Your Hiatus Briefing for May 2

Covid surges in India and South America. Biden announces the American Families Plan. Florida citizens sue on behalf of rivers and streams.

I hope you’re enjoying your Hiatus! Here’s what’s new in the world since last week.


Covid cases continue to surge in India and South America. In the United States, about 44 percent of people have received at least one dose of a vaccine. Cases are falling nationally, though they’re trending up in the West (in Oregon, Colorado, Wyoming and Arizona). Cases are trending down in Michigan, though it remains the state with the highest per-capita number of cases.

Here’s an updated look at per-capita case numbers, comparing the United States, India and five countries in South America.


In his first major address to Congress, President Biden announced his American Families Plan, which, if passed, will increase spending on childcare, paid leave and education, including a goal of providing universal pre-K and free community college.

Earlier this year, Congress passed the American Recovery Plan with 50 votes in the Senate (with Vice President Harris as the tie-breaker). The Senate is expected to be allowed to pass one more bill this year through the “budget reconciliation” process with 50 votes (details from Wikipedia). All other bills will require 60 votes (which means 10 Republicans) unless all 50 Democrats agree to change the “filibuster” rule. The filibuster has been modified several times since 2007, including by Republicans, to make it easier to confirm judges.


The European Union charged Apple with antitrust violations in a case challenging its handling of in-app purchases for Spotify subscriptions. Spotify says Apple’s rules unfairly prevented it from showcasing cheaper ways to subscribe outside of the in-app purchase system. Epic Games, the creator of Fortnite, is bringing a similar suit against Apple in the United States.


Google and Amazon reported record profits in the first quarter of 2021, capitalizing on increased online ad sales and shopping as the pandemic forces more commerce online. Amazon said it plans to increase wages for 500,000 hourly workers by amounts between 50 cents per hour and $3 per hour.


New York closed a major nuclear power plant, which has operated since the ‘60s and which raised fears among residents of accidents and dangerous waste. Although the state hopes to replace the plant – which generated 13 percent of New York state’s power in 2019 – with solar and wind energy someday, for now it will be replaced by two greenhouse-gas-emitting gas plants.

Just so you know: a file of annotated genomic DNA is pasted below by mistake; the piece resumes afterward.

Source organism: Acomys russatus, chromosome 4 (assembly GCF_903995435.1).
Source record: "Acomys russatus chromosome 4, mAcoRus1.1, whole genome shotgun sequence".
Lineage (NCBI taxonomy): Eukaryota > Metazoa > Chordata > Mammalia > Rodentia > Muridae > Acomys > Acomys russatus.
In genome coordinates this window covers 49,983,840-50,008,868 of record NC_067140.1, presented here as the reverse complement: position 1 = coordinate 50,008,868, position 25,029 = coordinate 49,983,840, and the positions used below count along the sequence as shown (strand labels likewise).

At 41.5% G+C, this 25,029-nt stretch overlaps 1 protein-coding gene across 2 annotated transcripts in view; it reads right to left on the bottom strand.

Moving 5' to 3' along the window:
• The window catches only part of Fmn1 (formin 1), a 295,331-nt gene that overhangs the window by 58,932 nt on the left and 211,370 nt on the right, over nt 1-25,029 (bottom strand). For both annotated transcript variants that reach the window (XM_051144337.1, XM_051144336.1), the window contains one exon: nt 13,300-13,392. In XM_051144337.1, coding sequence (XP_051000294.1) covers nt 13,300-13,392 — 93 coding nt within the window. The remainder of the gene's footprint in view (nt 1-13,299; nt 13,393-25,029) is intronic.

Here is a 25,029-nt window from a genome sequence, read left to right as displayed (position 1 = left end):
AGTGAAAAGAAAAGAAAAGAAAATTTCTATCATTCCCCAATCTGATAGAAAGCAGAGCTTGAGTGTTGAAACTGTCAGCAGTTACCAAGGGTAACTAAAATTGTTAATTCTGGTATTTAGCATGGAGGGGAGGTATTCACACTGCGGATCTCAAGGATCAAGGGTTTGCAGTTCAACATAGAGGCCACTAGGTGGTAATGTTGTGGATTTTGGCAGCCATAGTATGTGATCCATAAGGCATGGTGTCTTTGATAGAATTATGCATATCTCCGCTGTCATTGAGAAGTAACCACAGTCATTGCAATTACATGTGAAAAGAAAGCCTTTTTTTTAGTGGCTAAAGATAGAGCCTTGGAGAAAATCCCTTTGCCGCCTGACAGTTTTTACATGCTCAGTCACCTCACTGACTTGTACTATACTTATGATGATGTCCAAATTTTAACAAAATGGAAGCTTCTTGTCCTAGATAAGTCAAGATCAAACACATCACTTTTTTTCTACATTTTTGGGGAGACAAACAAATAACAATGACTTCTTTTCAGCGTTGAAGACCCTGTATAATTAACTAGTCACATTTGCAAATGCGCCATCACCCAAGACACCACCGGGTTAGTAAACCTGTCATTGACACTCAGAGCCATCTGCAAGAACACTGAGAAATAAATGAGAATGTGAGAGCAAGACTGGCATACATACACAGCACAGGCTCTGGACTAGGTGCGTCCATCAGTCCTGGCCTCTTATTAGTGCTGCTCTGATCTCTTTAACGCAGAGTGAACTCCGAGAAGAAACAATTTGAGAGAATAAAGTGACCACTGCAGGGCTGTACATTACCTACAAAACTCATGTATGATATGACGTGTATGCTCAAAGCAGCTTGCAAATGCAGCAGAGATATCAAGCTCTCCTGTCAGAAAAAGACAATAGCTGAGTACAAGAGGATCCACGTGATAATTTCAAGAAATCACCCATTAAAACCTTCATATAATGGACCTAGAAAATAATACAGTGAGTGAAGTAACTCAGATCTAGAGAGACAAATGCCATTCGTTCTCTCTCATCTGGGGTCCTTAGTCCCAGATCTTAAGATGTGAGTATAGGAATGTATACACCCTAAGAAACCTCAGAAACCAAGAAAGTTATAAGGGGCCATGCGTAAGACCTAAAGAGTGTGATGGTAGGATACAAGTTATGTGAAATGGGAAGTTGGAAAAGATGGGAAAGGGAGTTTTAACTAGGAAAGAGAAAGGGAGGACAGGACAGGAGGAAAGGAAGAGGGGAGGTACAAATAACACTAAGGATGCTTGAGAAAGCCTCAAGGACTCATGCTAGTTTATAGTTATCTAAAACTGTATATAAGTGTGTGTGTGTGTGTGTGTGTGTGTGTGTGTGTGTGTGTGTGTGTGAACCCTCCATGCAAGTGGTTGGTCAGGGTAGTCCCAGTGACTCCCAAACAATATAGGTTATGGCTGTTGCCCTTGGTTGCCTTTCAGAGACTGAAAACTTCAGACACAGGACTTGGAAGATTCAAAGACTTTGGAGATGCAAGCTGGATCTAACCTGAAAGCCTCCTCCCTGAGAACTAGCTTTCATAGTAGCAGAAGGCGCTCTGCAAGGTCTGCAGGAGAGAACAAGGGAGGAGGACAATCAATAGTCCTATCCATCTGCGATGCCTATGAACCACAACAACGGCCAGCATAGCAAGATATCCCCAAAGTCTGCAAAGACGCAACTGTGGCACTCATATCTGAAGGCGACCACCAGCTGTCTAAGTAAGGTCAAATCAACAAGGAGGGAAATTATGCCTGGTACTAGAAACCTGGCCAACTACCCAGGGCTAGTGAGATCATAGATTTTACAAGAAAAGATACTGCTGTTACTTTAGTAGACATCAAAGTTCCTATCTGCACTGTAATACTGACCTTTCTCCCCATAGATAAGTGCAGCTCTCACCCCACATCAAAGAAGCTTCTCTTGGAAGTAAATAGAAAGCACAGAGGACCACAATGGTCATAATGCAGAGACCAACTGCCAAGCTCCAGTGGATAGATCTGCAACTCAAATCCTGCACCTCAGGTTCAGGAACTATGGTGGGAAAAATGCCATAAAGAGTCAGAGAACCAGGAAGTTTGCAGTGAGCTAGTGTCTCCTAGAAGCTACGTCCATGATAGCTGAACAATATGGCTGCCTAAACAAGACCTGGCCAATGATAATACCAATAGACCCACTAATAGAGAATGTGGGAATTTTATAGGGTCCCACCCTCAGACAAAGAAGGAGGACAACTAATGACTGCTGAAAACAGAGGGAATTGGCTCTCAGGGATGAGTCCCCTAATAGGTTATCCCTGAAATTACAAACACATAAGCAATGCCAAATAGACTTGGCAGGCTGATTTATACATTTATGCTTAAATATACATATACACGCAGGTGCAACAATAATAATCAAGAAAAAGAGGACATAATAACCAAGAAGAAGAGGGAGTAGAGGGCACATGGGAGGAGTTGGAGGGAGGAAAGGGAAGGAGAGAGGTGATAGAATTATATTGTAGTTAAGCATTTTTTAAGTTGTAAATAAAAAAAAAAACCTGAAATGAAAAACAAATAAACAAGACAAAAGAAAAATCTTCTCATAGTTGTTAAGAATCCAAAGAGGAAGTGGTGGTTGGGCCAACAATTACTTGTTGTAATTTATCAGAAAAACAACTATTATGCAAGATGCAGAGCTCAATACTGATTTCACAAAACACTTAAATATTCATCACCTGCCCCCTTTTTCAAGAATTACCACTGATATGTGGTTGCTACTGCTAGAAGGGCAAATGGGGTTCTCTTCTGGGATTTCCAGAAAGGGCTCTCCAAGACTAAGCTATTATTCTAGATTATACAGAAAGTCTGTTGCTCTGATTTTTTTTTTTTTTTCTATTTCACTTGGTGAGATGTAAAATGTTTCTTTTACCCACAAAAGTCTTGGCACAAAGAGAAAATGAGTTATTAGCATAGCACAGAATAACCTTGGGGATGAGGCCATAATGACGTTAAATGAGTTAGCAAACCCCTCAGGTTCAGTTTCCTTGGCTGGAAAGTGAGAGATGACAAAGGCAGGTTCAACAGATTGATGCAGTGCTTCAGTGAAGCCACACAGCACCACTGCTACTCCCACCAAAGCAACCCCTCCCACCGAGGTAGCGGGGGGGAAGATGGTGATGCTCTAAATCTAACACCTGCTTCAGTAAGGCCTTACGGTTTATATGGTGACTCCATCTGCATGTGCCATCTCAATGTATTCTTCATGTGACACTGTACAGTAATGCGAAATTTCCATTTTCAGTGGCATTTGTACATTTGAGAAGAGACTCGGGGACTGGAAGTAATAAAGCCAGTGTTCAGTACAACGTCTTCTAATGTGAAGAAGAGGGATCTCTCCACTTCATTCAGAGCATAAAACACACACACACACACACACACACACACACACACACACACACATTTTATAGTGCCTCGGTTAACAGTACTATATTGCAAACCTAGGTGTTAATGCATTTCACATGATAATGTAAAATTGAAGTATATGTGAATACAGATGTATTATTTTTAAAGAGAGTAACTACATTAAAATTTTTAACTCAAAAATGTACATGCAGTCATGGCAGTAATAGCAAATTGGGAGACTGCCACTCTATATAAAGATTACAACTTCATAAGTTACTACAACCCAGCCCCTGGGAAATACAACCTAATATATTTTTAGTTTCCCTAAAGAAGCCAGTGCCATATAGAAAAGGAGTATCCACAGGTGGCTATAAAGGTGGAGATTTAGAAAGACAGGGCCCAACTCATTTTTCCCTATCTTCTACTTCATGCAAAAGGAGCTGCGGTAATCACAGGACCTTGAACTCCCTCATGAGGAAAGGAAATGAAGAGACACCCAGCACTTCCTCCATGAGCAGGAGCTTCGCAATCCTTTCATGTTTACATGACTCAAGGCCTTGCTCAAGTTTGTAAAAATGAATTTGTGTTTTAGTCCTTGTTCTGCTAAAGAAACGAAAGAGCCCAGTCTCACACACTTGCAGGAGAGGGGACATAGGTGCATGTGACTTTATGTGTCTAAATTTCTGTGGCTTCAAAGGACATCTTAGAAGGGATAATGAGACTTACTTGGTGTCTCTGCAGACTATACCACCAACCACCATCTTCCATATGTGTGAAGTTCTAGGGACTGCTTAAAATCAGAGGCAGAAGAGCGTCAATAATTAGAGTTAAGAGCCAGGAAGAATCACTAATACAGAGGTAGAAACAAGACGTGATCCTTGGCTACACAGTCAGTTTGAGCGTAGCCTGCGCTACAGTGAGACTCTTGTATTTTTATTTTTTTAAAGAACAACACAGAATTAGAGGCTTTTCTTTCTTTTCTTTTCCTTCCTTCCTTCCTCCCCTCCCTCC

For a deeper dive on nuclear power, check out this book review on “Why Nuclear Power Has Been a Flop.” And for a tech angle on energy generation, check out “Why Bitcoin is Bad for the Environment” in The New Yorker.


The three men who’ve been charged with murder in the death of Ahmaud Arbery, a Black man who was killed while jogging in a Georgia neighborhood, have now been charged with federal hate crimes in addition to state murder charges.


The FBI searched Rudy Giuliani’s home and office in Manhattan, executing a warrant as part of an investigation into whether the former New York mayor and Trump attorney violated lobbying laws during his work with Trump. Agents confiscated electronic devices as potential evidence in the investigation.


An employee of Dominion Voting Systems settled a defamation lawsuit against Newsmax, a media company that had spread claims about election fraud. Newsmax has now retracted those claims.


Michael Collins, the third astronaut on the historic Apollo 11 moon mission, passed away at age 90.


In Florida, Orange County sued the state under a new “rights of nature” law. The law protects “the rights of its waterways to exist, to flow, to be protected against pollution and to maintain a healthy ecosystem. It also recognizes the authority of citizens to file enforcement actions on their behalf,” as described by The Guardian. Citizens are using the law to attempt to block a 1,900-acre housing development planned for a region with marshlands and streams.


Until next time, enjoy your Hiatus.